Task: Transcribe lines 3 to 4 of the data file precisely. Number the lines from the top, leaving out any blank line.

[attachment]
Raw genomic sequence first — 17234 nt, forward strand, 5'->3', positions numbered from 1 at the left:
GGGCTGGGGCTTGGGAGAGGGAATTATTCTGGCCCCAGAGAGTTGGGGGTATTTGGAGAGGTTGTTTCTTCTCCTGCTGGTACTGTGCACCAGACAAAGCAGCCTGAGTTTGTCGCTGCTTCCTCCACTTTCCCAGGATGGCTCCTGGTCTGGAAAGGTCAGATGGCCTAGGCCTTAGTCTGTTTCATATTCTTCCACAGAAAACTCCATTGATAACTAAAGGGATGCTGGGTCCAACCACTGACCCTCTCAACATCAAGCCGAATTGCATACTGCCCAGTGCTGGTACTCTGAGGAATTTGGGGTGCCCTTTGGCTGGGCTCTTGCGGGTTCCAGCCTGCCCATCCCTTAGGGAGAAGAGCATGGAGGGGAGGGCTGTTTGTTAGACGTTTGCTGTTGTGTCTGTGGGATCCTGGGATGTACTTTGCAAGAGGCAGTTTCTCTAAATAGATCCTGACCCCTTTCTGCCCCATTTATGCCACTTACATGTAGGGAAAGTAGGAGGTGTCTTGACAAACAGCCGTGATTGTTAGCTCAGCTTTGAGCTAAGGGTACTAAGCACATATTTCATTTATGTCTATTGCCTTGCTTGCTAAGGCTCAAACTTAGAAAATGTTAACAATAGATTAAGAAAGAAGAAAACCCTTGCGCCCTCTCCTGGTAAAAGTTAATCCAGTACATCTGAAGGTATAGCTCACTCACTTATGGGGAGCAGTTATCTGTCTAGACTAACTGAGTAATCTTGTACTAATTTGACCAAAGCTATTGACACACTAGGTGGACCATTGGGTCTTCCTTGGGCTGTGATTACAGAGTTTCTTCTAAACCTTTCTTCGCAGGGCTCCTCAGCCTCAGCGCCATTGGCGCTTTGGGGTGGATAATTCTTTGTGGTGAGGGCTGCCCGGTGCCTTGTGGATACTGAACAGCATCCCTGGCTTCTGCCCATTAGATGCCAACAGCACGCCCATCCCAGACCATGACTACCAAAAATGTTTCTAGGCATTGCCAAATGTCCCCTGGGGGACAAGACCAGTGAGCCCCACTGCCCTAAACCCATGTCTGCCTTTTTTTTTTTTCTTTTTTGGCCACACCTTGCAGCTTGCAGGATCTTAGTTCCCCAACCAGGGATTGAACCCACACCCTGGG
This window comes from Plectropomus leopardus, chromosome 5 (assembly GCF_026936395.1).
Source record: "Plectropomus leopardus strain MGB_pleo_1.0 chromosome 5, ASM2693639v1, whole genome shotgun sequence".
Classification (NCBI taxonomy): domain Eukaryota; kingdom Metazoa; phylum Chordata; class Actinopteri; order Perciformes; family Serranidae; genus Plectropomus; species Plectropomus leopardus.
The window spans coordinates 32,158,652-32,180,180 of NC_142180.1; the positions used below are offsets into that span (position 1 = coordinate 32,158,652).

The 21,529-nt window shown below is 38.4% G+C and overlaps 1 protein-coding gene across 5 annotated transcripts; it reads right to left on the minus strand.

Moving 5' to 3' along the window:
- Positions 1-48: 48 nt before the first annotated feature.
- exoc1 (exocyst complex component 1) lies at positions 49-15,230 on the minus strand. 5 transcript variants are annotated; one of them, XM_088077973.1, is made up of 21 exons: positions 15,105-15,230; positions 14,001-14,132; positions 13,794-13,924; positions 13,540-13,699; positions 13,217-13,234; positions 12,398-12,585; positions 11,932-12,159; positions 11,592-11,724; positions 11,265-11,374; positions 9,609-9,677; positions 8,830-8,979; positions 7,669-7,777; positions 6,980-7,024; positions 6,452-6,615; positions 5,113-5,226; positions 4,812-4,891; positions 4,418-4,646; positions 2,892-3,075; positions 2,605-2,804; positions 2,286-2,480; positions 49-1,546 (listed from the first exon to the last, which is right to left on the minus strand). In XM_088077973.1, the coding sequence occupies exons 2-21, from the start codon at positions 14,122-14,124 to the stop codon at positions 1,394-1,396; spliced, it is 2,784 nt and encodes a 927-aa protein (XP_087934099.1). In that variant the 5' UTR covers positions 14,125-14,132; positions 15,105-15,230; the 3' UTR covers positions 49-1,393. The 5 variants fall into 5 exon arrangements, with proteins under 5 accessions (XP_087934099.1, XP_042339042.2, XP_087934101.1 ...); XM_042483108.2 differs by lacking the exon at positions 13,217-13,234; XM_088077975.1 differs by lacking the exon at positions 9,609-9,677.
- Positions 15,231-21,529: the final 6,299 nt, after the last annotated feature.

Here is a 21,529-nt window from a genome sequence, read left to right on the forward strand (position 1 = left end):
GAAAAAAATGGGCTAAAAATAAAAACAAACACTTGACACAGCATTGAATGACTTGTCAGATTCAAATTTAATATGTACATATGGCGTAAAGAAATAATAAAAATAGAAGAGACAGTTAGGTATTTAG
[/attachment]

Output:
This window comes from Plectropomus leopardus, chromosome 5 (assembly GCF_026936395.1).
Source record: "Plectropomus leopardus strain MGB_pleo_1.0 chromosome 5, ASM2693639v1, whole genome shotgun sequence".